non-stretchable hand hold means affixed to end segments of the elongate flexible bag for enabling a person to manually hold the flexible bag in cervical spine support relationship during abdominal exercises.
13. A flexible cervical spine support as claimed in claim 12 wherein the non-stretchable hand hold means includes flexible straps whose lengths are adjustable to fit a person.
14. A flexible cervical spine support for use in assisting in the performance of abdominal exercises, comprising:
an elongate flexible substantially non-stretchable singular bag having a crossectional shape selected to provide cervical support and containing a filler material consisting of a loose granular material; wherein the granular material is formed of a dried crushed corn cob material with particle sizes selected so as to avoid excessive compacting of the granular material and so as to enable the bag to conform with rigid non compactable comfort to the shape of a back of the cervical spine of a person; and wherein the granular material is further selected so as to enable particles in the granular material to slide relative to one another to adjust to the lordosis of the cervical; and
substantially non-stretchable hand hold means affixed to end segments of the elongate flexible singular bag for enabling a person to manually hold the flexible bag in cervical spine support relationship while the granular material inside the bag conforms to the shape of the cervical spine during abdominal exercises.
Description
PRIOR APPLICATIONS

This application is a continuation in part of copending United States patent application entitled Self -Conformable Head Support filed Mar. 9, 1995 bearing Ser. No. 08/401,218 now abandoned in the United States Patent And Trademark Office.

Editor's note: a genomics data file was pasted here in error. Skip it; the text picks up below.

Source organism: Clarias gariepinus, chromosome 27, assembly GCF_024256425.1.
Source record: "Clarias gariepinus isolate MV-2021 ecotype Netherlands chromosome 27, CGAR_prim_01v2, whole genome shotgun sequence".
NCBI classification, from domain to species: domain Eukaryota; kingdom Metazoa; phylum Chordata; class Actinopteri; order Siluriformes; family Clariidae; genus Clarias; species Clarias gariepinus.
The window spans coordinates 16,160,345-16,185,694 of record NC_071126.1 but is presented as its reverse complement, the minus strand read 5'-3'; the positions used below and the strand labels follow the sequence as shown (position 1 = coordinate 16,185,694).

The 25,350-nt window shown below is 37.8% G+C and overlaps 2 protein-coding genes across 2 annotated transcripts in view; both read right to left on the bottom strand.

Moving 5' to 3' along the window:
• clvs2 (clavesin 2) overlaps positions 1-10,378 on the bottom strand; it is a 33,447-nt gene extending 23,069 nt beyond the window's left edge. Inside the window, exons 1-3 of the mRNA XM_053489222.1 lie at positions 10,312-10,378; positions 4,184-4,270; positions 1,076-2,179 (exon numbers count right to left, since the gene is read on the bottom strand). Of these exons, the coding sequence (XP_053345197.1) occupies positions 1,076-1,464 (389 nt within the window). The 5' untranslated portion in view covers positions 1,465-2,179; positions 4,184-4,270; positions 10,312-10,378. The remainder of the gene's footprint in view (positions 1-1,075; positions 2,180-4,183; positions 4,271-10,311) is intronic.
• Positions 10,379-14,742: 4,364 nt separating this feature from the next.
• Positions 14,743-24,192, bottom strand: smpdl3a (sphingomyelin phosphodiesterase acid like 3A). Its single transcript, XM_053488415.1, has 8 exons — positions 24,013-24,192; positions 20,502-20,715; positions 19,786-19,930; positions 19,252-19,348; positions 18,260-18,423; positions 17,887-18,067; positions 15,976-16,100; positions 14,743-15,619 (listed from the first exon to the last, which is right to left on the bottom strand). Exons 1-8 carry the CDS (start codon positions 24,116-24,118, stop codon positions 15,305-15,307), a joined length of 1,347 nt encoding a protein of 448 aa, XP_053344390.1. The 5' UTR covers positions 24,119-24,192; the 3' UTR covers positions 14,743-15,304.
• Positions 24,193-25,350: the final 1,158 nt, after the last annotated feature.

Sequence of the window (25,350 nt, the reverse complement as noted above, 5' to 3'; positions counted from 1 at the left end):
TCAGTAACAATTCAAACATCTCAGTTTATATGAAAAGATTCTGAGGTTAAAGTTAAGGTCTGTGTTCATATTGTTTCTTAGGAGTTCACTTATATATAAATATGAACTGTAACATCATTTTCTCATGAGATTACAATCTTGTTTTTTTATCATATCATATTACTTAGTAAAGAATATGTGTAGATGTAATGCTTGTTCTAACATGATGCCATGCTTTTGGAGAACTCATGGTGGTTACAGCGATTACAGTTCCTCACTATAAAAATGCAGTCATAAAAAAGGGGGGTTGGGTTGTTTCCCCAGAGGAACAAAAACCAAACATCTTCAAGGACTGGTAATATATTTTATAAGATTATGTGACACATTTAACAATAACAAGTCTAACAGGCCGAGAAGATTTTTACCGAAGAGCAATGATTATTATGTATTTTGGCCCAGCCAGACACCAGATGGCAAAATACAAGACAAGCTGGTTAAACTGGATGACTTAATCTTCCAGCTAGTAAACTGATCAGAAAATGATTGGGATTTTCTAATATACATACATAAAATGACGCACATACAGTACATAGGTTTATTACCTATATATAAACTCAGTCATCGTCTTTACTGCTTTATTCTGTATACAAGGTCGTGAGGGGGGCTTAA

FIELD OF THE INVENTION

This invention generally relates to a cervical support and more specifically to a cervical support for exercises to strengthen abdominal muscles.

BACKGROUND OF THE INVENTION

Devices for assisting a person for sit-up exercises are well known in the art. See for example U.S. Pat. Nos. 4,863,158 to Tassone; 5,122,107 to Gardner; 5,169,372 to Tecco and 5,267,931 to Faetini. The devices shown and described in these patents have shortcomings in the support of the head during a stomach muscle building exercise. The exercise bar shown in the Tassone patent employs a rigid neck bow that cannot comfortably adjust to a person's neck. The harness described in the Gardner patent employs a complex web of support straps using fixed width straps behind the neck and under the head.

The device shown in Tecco is also a rigid neck support which can, depending upon the selected embodiment be painful to use. The device described in the patent to Faetini uses a fixed contoured cervical support design to provide the desired neck support.

U.S. Pat. No. 5,295,949 describes a neck immobilizing elongate elastic neck band for rehabilitation of a neck injury. The neck band is resiliently stretchable and has a pocket to receive one of several types of inserts. The neck band is made with a stiffener whose function is to maintain a flat configuration for the neck band though the stiffeners will conform to the bend of the neck band around the neck of a person. The inserts are made of a semi-rigid pliable material which when placed within the pocket of the neck band immobilize the neck.

These prior art devices are in some cases somewhat painful to use and in others not sufficiently conforming to provide the desired comfort and ease of use as an abdominal muscle exercising support.

SUMMARY OF THE INVENTION

With a cervical spine support in accordance with the invention abdominal muscles can be conveniently exercised with a support that conforms to the shape of a person's neck to provide extended surface support independent of a person's neck and head shapes.

This is achieved with one cervical spine support in accordance with the invention by employing an elongate flexible bag which contains a conformable material and has a pair of flexible hand holds connected to end segments of the bag. The conformable material is selected so as to provide extended area support for the back of the head near the neck. The elongate hand holds may then be grasped by a person while the bag conforms to the cervical spine for comfortable neck and head support during abdominal exercises.